threadlike


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Adj.1.threadlike - thin in diameter; resembling a thread
thin - of relatively small extent from one surface to the opposite or in cross section; "thin wire"; "a thin chiffon blouse"; "a thin book"; "a thin layer of paint"
Based on WordNet 3.0, Farlex clipart collection. © 2003-2012 Princeton University, Farlex Inc.
Translations
References in classic literature ?
I struck at this, and caught something threadlike. It was drawn swiftly out of my hand.
In reality, it was an infinite agglomeration of coloured infusoria, of veritable globules of jelly, provided with a threadlike tentacle, and of which as many as twenty-five thousand have been counted in less than two cubic half-inches of water.
It was mid-forenoon when the two at last entered one of the roads that cut through the cultivated districts at regular intervals, joining the arid wastes on either side with the great, white, central highway that follows through the centre from end to end of the far-reaching, threadlike farm lands.
For the first time Lydgate was feeling the hampering threadlike pressure of small social conditions, and their frustrating complexity.
He saw Lady Galloway, slim and threadlike, with silver hair and a face sensitive and superior.
As the threadlike worms grew, Fisher could see them wriggling under his skin.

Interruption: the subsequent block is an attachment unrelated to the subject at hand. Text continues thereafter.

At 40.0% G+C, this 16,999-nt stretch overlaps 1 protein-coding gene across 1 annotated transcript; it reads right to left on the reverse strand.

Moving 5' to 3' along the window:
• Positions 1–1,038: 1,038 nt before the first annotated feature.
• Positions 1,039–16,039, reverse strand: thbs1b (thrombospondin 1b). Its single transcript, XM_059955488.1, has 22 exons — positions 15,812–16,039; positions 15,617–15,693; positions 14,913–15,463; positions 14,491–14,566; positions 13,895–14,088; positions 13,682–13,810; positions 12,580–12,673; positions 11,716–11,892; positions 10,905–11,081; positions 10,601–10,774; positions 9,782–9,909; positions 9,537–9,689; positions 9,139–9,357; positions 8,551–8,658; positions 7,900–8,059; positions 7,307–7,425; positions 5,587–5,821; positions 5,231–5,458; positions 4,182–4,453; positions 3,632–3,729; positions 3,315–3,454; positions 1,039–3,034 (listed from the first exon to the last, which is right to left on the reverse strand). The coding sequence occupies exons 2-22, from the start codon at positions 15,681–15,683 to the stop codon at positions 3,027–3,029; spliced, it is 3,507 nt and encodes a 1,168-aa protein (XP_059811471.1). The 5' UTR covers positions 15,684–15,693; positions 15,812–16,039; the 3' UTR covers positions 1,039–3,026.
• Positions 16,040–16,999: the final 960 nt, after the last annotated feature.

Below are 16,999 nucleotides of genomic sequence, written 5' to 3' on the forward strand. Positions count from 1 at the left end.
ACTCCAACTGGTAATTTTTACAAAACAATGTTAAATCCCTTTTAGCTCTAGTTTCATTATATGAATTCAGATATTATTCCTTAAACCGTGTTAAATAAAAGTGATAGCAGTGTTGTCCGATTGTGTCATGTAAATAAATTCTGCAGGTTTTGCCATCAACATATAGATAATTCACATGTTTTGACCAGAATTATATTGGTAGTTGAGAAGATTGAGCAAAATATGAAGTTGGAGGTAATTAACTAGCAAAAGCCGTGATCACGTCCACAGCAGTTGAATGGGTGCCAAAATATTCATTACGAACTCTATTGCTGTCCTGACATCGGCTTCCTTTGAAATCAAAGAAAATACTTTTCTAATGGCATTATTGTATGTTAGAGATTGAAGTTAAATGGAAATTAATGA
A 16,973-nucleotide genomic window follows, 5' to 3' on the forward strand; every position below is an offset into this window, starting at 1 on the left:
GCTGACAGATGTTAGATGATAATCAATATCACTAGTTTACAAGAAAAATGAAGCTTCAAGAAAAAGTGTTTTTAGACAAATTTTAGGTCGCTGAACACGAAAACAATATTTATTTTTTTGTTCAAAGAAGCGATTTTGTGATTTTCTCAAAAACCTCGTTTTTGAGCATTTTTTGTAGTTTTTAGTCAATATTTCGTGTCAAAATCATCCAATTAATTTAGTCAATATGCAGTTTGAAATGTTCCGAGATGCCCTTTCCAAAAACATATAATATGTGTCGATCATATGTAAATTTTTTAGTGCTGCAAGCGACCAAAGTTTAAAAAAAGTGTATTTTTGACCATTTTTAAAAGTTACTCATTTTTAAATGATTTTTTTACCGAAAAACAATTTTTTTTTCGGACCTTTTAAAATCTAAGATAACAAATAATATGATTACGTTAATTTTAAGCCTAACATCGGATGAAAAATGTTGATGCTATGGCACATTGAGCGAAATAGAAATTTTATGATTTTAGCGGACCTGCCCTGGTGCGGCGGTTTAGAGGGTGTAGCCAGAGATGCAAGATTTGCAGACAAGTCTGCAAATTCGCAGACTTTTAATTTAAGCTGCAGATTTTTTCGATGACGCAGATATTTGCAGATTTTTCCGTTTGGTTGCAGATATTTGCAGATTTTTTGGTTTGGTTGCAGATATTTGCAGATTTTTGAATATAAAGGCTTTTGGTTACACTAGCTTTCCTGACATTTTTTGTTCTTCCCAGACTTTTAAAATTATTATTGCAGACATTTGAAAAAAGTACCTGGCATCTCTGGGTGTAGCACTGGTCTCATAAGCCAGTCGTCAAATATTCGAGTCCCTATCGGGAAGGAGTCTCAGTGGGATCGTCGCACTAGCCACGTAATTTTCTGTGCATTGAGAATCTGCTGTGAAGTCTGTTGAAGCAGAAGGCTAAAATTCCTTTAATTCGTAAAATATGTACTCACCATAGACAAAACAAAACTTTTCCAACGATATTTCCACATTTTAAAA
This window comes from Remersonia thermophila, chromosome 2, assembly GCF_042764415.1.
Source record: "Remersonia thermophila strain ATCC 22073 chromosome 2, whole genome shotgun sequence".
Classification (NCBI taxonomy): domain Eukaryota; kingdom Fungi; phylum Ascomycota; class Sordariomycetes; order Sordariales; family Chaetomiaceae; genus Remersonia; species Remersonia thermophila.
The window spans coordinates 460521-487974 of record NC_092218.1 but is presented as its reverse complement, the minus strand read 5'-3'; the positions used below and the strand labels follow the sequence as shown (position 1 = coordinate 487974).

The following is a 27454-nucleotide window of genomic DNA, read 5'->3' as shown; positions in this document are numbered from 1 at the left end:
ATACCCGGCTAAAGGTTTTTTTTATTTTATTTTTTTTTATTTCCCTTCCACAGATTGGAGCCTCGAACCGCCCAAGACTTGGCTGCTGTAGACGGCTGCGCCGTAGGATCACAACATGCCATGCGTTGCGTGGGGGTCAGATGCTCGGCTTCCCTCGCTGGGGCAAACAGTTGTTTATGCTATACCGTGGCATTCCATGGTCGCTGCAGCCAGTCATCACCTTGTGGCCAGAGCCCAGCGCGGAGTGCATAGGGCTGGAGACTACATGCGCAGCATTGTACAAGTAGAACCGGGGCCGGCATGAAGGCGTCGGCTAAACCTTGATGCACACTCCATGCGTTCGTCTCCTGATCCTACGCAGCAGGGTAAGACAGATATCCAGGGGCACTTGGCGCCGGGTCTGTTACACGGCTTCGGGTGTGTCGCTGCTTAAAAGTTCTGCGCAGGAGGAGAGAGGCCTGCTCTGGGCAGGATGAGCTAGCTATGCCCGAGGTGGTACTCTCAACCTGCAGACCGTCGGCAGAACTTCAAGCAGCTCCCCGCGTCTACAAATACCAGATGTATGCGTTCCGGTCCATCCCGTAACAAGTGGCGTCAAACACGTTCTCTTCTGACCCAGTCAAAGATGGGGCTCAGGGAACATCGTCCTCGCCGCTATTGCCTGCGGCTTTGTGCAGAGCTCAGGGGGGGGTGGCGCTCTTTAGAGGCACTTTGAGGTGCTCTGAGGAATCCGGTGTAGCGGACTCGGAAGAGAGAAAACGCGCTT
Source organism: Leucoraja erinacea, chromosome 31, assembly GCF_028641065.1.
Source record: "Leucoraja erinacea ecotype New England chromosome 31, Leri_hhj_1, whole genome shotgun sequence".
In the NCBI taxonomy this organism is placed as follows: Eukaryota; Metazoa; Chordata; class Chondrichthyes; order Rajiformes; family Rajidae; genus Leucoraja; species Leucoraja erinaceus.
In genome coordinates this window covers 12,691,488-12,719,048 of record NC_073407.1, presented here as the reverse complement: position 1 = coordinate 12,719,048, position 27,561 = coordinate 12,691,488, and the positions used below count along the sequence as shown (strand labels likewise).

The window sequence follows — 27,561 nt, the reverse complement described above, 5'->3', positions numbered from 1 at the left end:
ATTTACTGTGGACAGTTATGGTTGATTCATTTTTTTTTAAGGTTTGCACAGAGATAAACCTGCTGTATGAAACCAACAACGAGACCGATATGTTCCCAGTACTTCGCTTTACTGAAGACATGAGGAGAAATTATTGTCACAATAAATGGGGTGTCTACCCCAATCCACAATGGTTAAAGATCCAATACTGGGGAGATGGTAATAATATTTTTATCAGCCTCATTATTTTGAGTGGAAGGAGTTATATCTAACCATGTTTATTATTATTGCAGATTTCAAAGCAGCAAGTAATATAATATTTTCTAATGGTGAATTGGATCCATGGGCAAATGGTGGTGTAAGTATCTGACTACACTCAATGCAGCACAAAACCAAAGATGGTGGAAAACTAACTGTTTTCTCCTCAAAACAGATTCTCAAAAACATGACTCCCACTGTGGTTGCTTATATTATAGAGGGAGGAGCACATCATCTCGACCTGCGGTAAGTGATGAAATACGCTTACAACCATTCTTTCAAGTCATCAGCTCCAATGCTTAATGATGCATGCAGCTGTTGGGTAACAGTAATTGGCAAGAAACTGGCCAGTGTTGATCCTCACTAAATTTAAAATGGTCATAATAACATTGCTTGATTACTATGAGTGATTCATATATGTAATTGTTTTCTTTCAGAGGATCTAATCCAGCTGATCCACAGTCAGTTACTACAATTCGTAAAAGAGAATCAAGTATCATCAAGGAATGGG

"It's pretty hard to immediately tell the difference between this tiny threadlike thing and a [plant] root hair," says millipede expert Paul Marek of East Carolina University in Greenville, N.C.
Nurse Ed McNeil discovered the dangers of phthalates two years ago in the tenderest of places: a threadlike tube fed into a premature infant's stomach to deliver nutrition while the infant gained the ability to suckle.
When dried, these threadlike stigmas are commonly known as saffron, which, at $171 to $357 per ounce, is the world's most expensive spice.
A series of vividly colored drawings and woodcuts completed the show; in them, figures with large heads and extremely slender, threadlike bodies inhabit or "wear" famous sites such as the Colosseum or the Leaning Tower of Pisa.
The head is noticeably smaller than the thorax, too, with very thin, threadlike antennae.
Appearing as specks, threadlike strands or cobwebs, floaters are most visible when you look at a light background, such as the sky.